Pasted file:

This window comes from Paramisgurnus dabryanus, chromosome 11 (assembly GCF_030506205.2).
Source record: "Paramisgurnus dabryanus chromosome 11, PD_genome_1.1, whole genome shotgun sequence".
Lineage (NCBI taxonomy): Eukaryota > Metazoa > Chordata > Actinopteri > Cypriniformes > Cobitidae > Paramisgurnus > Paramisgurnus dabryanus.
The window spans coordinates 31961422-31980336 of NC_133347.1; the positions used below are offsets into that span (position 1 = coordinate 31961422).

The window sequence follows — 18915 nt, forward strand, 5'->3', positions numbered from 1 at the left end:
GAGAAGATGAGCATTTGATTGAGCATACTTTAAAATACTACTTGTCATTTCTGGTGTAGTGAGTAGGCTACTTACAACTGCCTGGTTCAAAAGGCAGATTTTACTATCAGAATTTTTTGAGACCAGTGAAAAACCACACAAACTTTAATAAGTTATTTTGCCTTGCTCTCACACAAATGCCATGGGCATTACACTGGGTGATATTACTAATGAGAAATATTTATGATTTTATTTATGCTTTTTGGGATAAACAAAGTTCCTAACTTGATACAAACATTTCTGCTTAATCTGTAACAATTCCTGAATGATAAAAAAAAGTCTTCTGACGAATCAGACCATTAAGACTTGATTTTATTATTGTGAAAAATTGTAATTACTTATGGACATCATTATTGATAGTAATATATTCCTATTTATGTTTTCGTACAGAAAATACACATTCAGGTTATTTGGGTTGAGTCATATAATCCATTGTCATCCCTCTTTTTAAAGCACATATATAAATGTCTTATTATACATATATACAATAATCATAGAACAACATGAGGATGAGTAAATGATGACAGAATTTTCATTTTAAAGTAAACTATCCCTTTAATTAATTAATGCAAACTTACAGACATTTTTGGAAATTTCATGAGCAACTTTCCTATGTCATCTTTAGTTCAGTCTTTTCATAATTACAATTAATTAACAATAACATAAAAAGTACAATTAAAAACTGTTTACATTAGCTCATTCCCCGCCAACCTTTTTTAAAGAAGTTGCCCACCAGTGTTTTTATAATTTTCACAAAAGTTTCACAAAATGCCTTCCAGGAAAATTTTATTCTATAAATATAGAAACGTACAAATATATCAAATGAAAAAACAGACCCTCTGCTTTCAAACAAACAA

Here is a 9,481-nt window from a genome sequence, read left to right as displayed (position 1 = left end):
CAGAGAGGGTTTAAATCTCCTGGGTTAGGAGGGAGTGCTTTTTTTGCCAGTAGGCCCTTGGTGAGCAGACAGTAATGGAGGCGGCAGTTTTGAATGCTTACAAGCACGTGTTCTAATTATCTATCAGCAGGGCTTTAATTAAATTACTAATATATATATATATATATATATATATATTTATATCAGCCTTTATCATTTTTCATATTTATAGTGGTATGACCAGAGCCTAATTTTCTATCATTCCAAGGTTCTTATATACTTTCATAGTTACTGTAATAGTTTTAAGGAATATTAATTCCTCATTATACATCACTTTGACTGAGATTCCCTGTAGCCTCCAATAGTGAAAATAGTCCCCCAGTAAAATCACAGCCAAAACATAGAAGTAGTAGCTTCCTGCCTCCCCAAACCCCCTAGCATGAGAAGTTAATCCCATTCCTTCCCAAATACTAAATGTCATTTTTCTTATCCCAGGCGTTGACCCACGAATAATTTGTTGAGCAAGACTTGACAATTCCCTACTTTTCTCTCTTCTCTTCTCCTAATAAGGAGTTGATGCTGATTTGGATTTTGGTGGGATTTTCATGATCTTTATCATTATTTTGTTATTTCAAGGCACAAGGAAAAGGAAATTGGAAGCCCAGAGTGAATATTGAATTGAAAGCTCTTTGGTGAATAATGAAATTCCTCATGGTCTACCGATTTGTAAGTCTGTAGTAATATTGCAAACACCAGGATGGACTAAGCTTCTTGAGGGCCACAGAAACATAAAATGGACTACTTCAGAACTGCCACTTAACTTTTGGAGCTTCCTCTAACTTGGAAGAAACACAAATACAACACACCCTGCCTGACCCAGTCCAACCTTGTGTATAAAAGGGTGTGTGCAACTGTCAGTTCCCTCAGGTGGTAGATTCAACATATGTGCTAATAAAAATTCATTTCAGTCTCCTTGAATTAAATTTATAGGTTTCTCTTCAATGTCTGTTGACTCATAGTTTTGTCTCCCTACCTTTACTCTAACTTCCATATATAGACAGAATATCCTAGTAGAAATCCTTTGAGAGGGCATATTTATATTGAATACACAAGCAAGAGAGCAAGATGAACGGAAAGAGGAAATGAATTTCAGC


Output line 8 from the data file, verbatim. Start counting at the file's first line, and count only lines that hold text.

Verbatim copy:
CAGAGAGGGTTTAAATCTCCTGGGTTAGGAGGGAGTGCTTTTTTTGCCAGTAGGCCCTTGGTGAGCAGACAGTAATGGAGGCGGCAGTTTTGAATGCTTACAAGCACGTGTTCTAATTATCTATCAGCAGGGCTTTAATTAAATTACTAATATATATATATATATATATATATATATTTATATCAGCCTTTATCATTTTTCATATTTATAGTGGTATGACCAGAGCCTAATTTTCTATCATTCCAAGGTTCTTATATACTTTCATAGTTACTGTAATAGTTTTAAGGAATATTAATTCCTCATTATACATCACTTTGACTGAGATTCCCTGTAGCCTCCAATAGTGAAAATAGTCCCCCAGTAAAATCACAGCCAAAACATAGAAGTAGTAGCTTCCTGCCTCCCCAAACCCCCTAGCATGAGAAGTTAATCCCATTCCTTCCCAAATACTAAATGTCATTTTTCTTATCCCAGGCGTTGACCCACGAATAATTTGTTGAGCAAGACTTGACAATTCCCTACTTTTCTCTCTTCTCTTCTCCTAATAAGGAGTTGATGCTGATTTGGATTTTGGTGGGATTTTCATGATCTTTATCATTATTTTGTTATTTCAAGGCACAAGGAAAAGGAAATTGGAAGCCCAGAGTGAATATTGAATTGAAAGCTCTTTGGTGAATAATGAAATTCCTCATGGTCTACCGATTTGTAAGTCTGTAGTAATATTGCAAACACCAGGATGGACTAAGCTTCTTGAGGGCCACAGAAACATAAAATGGACTACTTCAGAACTGCCACTTAACTTTTGGAGCTTCCTCTAACTTGGAAGAAACACAAATACAACACACCCTGCCTGACCCAGTCCAACCTTGTGTATAAAAGGGTGTGTGCAACTGTCAGTTCCCTCAGGTGGTAGATTCAACATATGTGCTAATAAAAATTCATTTCAGTCTCCTTGAATTAAATTTATAGGTTTCTCTTCAATGTCTGTTGACTCATAGTTTTGTCTCCCTACCTTTACTCTAACTTCCATATATAGACAGAATATCCTAGTAGAAATCCTTTGAGAGGGCATATTTATATTGAATACACAAGCAAGAGAGCAAGATGAACGGAAAGAGGAAATGAATTTCAGC